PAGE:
Not all Human Rights Commissions in Canada delight me in everything they do. (I’ve had a good breakfast this morning so I’m in an expansive mood: hence the mild language of that opening sentence. On other days, I would write something grimly different.)
To be sure, my only direct contact with one was in Manitoba, as an expert witness, and the Commissioner there came to the conclusion I hoped he would. But not so in the “Christian Horizons” case in Ontario, nor in others I might name.
The Globe and Mail today, however, features a list of decisions made by staff of the Quebec Human Rights Commission. And I think they did the right thing in every single case: 5/5. They balance so well on the multiple axes of public and private, religious and secular, and individual and community that they show that such balances can be struck and we really can enjoy a genuine multiculturalism of mutual accommodation and enjoyment, rather than a “multiculturalism” of mutual suspicion and ghettos.
In my view, that province clearly leads the country in applying “reasonable accommodation” to the growing challenges of multiculturalism. I know, I know: some of the language laws in that province seem both draconian and absurd to me, too, and particularly some of the policy regarding the education of children in French. Some Québecois individuals and groups (a “shout out” to Hérouxville here) have not always spoken and acted with admirable sensitivity and prudent realism in their distress–or nativism.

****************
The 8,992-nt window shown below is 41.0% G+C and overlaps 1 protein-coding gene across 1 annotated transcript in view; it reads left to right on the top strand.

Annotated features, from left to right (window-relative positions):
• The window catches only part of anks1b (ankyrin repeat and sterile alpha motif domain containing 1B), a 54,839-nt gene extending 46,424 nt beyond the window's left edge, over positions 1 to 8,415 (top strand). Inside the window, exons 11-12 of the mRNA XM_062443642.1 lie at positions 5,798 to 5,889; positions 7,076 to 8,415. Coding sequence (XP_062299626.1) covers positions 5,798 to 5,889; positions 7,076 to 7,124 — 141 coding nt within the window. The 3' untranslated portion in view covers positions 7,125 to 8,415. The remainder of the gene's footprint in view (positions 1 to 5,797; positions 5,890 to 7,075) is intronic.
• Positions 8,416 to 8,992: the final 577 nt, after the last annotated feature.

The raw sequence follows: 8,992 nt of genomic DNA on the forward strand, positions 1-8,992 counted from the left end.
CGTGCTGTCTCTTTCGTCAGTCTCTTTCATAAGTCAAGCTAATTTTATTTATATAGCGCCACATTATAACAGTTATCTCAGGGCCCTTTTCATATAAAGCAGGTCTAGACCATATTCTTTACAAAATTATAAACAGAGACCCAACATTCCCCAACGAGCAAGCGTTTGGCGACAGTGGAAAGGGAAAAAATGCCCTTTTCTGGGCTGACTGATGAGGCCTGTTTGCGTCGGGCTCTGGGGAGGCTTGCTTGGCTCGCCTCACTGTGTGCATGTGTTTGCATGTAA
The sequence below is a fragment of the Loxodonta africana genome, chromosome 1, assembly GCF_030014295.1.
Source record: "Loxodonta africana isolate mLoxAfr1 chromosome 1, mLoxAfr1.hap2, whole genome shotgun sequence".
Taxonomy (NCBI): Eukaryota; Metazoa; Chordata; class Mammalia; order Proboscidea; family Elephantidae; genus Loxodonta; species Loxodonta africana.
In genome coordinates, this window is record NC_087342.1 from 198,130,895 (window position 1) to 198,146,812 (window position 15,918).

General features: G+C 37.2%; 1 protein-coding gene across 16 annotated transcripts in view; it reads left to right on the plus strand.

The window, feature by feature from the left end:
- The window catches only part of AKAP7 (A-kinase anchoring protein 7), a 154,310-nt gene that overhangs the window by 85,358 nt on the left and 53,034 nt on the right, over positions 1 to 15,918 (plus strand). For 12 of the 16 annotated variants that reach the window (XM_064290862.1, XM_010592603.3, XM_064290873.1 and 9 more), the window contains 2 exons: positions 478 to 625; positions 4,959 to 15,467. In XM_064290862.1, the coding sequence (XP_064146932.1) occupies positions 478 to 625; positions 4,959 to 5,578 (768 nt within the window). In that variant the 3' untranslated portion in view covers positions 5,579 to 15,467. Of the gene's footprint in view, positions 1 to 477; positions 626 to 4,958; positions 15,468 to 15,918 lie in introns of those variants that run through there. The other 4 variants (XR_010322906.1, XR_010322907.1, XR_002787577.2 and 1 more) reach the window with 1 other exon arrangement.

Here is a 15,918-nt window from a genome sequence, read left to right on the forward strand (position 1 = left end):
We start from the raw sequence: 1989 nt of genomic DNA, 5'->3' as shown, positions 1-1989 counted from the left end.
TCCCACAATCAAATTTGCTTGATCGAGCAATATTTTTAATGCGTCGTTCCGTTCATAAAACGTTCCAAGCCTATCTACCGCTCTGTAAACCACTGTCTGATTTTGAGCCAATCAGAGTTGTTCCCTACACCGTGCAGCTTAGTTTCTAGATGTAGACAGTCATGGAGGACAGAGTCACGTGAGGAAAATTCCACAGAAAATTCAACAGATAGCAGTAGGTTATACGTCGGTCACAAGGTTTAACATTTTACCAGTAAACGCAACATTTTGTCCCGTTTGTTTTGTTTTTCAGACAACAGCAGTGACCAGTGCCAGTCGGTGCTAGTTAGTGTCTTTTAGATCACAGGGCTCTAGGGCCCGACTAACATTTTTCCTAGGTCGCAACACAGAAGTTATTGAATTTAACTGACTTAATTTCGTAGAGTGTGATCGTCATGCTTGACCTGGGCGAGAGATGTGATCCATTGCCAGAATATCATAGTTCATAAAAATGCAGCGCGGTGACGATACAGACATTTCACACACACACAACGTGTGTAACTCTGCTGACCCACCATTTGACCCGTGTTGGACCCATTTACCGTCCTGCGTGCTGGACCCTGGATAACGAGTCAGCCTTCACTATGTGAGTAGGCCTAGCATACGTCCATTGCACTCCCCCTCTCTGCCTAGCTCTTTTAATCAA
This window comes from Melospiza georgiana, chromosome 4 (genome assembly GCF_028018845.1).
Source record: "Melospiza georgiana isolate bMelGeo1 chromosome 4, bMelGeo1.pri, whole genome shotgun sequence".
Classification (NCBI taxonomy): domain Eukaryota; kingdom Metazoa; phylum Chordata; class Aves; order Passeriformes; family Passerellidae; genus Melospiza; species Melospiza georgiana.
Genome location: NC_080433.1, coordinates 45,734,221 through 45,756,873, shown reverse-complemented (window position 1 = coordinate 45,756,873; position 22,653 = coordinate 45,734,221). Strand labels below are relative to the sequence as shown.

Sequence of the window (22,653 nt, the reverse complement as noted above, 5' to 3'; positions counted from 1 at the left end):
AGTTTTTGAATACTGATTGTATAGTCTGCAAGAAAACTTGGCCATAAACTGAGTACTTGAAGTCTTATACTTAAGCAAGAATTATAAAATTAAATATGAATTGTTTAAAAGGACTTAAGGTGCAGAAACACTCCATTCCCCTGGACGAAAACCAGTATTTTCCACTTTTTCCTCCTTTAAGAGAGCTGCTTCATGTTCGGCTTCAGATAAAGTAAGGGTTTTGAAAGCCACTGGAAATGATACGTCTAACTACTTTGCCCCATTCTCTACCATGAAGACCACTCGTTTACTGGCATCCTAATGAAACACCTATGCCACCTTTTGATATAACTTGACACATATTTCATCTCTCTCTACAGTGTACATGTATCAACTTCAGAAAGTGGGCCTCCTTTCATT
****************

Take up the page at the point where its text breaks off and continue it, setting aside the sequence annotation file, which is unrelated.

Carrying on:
Still, the Bouchard-Taylor report is not only the best document of its sort in the country, its the only one of its kind: a serious attempt to analyze the contemporary strains of multiculturalism and deal with them in a practical way that is nonetheless sympathetic to all. To his credit, furthermore, Premier Charest seems to have genuinely acted upon its recommendations to improve Quebec law and life.
We have come to a crucial epoch in Canadian history, in just the last decade or so, in which groups of newcomers who are not NW-European-types have achieved a level of political and cultural “critical mass” in many areas of the country. They affect elections, school board policies, house prices, and more. So we need to celebrate wise decisions amid our protesting the many bad decisions that have been made.
Alors, félicitations, Québec!
Or perhaps you disagree with one or more of these decisions?